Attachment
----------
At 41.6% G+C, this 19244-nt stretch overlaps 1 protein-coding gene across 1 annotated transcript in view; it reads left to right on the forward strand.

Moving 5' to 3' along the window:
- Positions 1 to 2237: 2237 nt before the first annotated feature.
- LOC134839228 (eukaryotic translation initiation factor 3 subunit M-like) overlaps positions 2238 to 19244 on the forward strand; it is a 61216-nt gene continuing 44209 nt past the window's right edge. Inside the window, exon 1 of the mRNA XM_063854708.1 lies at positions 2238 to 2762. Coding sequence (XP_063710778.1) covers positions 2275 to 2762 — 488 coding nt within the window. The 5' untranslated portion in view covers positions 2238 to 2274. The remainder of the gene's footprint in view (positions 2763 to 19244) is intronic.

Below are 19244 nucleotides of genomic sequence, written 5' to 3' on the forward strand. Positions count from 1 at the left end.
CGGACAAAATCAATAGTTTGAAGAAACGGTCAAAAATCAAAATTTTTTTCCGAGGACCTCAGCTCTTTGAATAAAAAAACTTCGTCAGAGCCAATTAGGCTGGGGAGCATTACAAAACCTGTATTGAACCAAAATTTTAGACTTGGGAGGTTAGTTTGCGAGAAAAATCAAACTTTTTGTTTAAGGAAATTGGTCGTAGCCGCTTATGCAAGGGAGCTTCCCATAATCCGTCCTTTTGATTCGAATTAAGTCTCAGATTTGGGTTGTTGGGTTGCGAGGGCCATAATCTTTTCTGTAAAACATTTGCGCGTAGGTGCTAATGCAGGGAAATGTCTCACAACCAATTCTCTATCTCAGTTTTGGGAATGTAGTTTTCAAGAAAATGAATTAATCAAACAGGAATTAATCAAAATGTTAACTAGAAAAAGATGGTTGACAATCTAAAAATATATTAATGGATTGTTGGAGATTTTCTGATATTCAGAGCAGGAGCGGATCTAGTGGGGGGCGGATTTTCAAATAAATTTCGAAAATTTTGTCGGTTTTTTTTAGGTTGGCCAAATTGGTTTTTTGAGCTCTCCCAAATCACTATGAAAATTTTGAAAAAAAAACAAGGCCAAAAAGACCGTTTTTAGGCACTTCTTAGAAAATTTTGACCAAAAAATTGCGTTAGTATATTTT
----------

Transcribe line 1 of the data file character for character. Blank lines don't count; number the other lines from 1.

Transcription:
At 41.6% G+C, this 19244-nt stretch overlaps 1 protein-coding gene across 1 annotated transcript in view; it reads left to right on the forward strand.